It is useful because of two properties of the cyclomatic complexity, M, for a specific module:
- M is an upper bound for the number of test cases that are necessary to achieve a complete branch coverage.
- M is a lower bound for the number of paths through the control flow graph (CFG). Assuming each test case takes one path, the number of cases needed to achieve path coverage is equal to the number of paths that can actually be taken. But some paths may be impossible, so although the number of paths through the CFG is clearly an upper bound on the number of test cases needed for path coverage, this latter number (of possible paths) is sometimes less than M.
All three of the above numbers may be equal: branch coverage cyclomatic complexity number of paths.
For example, consider a program that consists of two sequential if-then-else statements.
if( c1() ) f1(); else f2(); if( c2() ) f3(); else f4();
In this example, two test cases are sufficient to achieve a complete branch coverage, while four are necessary for complete path coverage. The cyclomatic complexity of the program is 3 (as the strongly connected graph for the program contains 9 edges, 7 nodes and 1 connected component) (9-7+1).
In general, in order to fully test a module all execution paths through the module should be exercised. This implies a module with a high complexity number requires more testing effort than a module with a lower value since the higher complexity number indicates more pathways through the code. This also implies that a module with higher complexity is more difficult for a programmer to understand since the programmer must understand the different pathways and the results of those pathways.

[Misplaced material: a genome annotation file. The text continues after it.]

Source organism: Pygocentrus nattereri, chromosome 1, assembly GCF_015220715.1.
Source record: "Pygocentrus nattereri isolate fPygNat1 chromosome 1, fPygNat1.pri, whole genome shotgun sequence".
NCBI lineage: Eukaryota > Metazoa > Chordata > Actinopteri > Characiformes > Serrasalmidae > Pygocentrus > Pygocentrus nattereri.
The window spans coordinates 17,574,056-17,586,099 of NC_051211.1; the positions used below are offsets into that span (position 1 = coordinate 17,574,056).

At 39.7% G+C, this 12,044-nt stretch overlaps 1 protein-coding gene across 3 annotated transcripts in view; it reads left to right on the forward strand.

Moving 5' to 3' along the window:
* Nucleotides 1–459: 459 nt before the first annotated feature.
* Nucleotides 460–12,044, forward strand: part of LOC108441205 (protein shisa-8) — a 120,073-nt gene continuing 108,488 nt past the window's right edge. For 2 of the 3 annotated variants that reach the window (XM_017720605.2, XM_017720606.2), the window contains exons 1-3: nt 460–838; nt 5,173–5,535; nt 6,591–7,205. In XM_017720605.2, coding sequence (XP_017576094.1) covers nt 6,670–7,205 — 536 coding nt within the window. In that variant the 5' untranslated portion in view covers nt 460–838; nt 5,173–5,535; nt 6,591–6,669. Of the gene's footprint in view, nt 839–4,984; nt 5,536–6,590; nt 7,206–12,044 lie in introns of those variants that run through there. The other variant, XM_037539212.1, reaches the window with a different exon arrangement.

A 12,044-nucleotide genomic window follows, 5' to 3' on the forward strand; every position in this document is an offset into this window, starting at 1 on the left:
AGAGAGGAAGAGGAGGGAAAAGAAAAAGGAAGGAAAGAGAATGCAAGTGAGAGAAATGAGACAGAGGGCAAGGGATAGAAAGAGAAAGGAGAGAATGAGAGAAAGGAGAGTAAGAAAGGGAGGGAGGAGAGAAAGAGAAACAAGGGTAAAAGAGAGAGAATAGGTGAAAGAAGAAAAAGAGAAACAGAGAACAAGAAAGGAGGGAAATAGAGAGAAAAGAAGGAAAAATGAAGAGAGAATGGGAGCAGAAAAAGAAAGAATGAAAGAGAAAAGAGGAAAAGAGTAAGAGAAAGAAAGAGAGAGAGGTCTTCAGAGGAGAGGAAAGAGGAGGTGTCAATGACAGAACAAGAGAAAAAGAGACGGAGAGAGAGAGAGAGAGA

Unfortunately, it is not always practical to test all possible paths through a program. Considering the example above, each time an additional if-then-else statement is added, the number of possible paths doubles. As the program grew in this fashion, it would quickly reach the point where testing all of the paths was impractical.
One common testing strategy, espoused for example by the NIST Structured Testing methodology, is to use the cyclomatic complexity of a module to determine the number of white-box tests that are required to obtain sufficient coverage of the module. In almost all cases, according to such a methodology, a module should have at least as many tests as its cyclomatic complexity; in most cases, this number of tests is adequate to exercise all the relevant paths of the function.
As an example of a function that requires more than simply branch coverage to test accurately, consider again the above function, but assume that to avoid a bug occurring, any code that calls either f1() or f3() must also call the other.[b] Assuming that the results of c1() and c2() are independent, that means that the function as presented above contains a bug. Branch coverage would allow us to test the method with just two tests, and one possible set of tests would be to test the following cases:
- c1() returns true and c2() returns true
- c1() returns false and c2() returns false